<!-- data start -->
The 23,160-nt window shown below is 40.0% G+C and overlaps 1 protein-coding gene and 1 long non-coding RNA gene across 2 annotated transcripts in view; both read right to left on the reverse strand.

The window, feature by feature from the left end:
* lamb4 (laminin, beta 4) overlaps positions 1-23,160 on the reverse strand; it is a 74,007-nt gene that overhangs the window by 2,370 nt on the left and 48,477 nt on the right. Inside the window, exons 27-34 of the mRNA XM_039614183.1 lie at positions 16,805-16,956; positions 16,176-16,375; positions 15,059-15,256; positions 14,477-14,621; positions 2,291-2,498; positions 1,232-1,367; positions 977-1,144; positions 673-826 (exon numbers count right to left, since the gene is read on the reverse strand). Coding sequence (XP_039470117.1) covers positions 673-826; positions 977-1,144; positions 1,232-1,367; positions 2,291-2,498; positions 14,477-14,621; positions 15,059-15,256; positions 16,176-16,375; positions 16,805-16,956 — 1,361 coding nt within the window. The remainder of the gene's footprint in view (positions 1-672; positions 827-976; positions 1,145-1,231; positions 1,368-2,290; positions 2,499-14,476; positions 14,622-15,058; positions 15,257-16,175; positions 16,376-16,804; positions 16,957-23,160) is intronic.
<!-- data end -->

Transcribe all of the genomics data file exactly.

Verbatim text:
The 23,160-nt window shown below is 40.0% G+C and overlaps 1 protein-coding gene and 1 long non-coding RNA gene across 2 annotated transcripts in view; both read right to left on the reverse strand.

The window, feature by feature from the left end:
* lamb4 (laminin, beta 4) overlaps positions 1-23,160 on the reverse strand; it is a 74,007-nt gene that overhangs the window by 2,370 nt on the left and 48,477 nt on the right. Inside the window, exons 27-34 of the mRNA XM_039614183.1 lie at positions 16,805-16,956; positions 16,176-16,375; positions 15,059-15,256; positions 14,477-14,621; positions 2,291-2,498; positions 1,232-1,367; positions 977-1,144; positions 673-826 (exon numbers count right to left, since the gene is read on the reverse strand). Coding sequence (XP_039470117.1) covers positions 673-826; positions 977-1,144; positions 1,232-1,367; positions 2,291-2,498; positions 14,477-14,621; positions 15,059-15,256; positions 16,176-16,375; positions 16,805-16,956 — 1,361 coding nt within the window. The remainder of the gene's footprint in view (positions 1-672; positions 827-976; positions 1,145-1,231; positions 1,368-2,290; positions 2,499-14,476; positions 14,622-15,058; positions 15,257-16,175; positions 16,376-16,804; positions 16,957-23,160) is intronic.